Weaviate comes with a number of built-in vectorizers. Some are general-purpose, some are tailored to specific domains such as cybersecurity or healthcare. A modular structure enables people to plugin their own vectorizers, too.
Weaviate also works with popular machine learning frameworks such as PyTorch or TensorFlow. However, there is a catch: At this time, if you train your model, or use one provided by Weaviate, you're stuck with it.
If a model changes in a way that influences the way it generates vectors, Weaviate would have to re-index its data to work. This is not currently supported. Van Luijt mentioned it was not required in their current use cases, but they are looking into ways of supporting that.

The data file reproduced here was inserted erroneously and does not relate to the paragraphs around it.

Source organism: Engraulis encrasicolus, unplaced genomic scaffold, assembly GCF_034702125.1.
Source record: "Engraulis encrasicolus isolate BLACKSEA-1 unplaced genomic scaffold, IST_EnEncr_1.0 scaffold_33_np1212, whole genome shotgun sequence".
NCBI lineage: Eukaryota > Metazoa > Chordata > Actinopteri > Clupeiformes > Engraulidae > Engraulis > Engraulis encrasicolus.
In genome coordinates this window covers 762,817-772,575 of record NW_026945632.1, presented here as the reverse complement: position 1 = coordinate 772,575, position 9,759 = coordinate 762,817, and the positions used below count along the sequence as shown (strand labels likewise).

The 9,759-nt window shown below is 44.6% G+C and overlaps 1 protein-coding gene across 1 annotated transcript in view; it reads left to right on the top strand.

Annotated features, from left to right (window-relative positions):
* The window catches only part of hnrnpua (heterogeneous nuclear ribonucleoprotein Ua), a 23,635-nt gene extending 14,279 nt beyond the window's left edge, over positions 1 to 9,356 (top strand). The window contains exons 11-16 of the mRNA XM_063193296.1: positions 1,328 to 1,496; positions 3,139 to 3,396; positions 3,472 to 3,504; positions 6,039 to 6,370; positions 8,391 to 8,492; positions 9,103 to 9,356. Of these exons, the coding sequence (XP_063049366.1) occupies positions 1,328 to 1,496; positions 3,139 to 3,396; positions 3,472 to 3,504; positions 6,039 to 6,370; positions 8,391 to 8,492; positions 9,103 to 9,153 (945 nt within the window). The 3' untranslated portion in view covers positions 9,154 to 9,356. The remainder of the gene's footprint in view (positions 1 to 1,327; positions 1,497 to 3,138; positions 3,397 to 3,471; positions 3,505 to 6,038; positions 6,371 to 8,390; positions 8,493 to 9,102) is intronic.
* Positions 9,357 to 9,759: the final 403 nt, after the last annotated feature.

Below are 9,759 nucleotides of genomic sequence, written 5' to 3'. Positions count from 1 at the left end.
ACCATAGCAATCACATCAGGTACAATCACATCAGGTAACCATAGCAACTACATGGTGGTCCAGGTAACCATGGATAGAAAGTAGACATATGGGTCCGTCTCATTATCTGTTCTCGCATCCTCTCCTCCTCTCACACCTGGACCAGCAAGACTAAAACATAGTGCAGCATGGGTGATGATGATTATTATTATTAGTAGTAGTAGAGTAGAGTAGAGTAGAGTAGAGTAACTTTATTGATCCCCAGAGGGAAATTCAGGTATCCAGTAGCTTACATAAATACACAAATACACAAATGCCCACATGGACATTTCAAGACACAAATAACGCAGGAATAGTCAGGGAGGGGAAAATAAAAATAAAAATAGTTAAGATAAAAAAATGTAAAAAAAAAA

As a startup, SeMI Technologies, the company van Luijt founded around Weaviate, is navigating the market for traction. Currently, the retail and FMCG industry is working well for them, with Metro AG being a prominent use case.
The challenge that Metro had was how to find new opportunities in the market. Weaviate helped them do that by combining data from their CRM and Open Street Maps. If a location where a business exists could not be associated with a customer in the CRM, that indicated an opportunity.
GraphQL makes for good API UX
Across industries, van Luijt noted, the problem is always the same at the root level: unstructured data needs to be related to something internally structured. Graphs are well-known for helping leverage connections. But it turns out that even the inability to find connections can generate business value, as the Metro use case exemplifies.